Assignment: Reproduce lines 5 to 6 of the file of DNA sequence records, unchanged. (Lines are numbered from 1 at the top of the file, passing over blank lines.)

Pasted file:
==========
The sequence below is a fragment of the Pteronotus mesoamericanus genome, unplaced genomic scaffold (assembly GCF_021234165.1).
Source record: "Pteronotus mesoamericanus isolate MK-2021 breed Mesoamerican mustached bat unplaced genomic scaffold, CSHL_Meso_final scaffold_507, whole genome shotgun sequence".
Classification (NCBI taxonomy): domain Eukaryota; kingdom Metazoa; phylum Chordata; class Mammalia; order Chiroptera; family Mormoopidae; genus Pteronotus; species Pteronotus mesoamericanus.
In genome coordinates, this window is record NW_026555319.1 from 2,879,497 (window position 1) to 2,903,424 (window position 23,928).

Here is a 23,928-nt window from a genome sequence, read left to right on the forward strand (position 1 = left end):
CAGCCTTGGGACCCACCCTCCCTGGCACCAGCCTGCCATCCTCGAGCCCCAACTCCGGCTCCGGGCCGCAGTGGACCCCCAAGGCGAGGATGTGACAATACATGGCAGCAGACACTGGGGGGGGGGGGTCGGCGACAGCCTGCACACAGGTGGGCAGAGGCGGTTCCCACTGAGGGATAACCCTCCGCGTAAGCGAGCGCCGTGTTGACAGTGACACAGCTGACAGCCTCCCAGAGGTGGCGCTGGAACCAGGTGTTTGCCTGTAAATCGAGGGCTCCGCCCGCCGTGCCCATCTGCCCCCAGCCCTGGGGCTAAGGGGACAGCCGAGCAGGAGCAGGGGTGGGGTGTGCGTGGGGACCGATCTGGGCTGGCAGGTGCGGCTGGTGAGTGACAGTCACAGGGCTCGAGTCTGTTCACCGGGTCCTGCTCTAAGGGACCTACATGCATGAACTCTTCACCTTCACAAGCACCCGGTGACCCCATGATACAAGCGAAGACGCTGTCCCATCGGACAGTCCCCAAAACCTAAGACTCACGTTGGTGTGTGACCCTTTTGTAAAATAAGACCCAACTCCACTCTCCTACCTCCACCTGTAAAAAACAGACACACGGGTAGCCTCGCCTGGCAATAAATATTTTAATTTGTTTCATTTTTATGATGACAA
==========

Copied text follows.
Here is a 23,928-nt window from a genome sequence, read left to right on the forward strand (position 1 = left end):
CAGCCTTGGGACCCACCCTCCCTGGCACCAGCCTGCCATCCTCGAGCCCCAACTCCGGCTCCGGGCCGCAGTGGACCCCCAAGGCGAGGATGTGACAATACATGGCAGCAGACACTGGGGGGGGGGGGTCGGCGACAGCCTGCACACAGGTGGGCAGAGGCGGTTCCCACTGAGGGATAACCCTCCGCGTAAGCGAGCGCCGTGTTGACAGTGACACAGCTGACAGCCTCCCAGAGGTGGCGCTGGAACCAGGTGTTTGCCTGTAAATCGAGGGCTCCGCCCGCCGTGCCCATCTGCCCCCAGCCCTGGGGCTAAGGGGACAGCCGAGCAGGAGCAGGGGTGGGGTGTGCGTGGGGACCGATCTGGGCTGGCAGGTGCGGCTGGTGAGTGACAGTCACAGGGCTCGAGTCTGTTCACCGGGTCCTGCTCTAAGGGACCTACATGCATGAACTCTTCACCTTCACAAGCACCCGGTGACCCCATGATACAAGCGAAGACGCTGTCCCATCGGACAGTCCCCAAAACCTAAGACTCACGTTGGTGTGTGACCCTTTTGTAAAATAAGACCCAACTCCACTCTCCTACCTCCACCTGTAAAAAACAGACACACGGGTAGCCTCGCCTGGCAATAAATATTTTAATTTGTTTCATTTTTATGATGACAA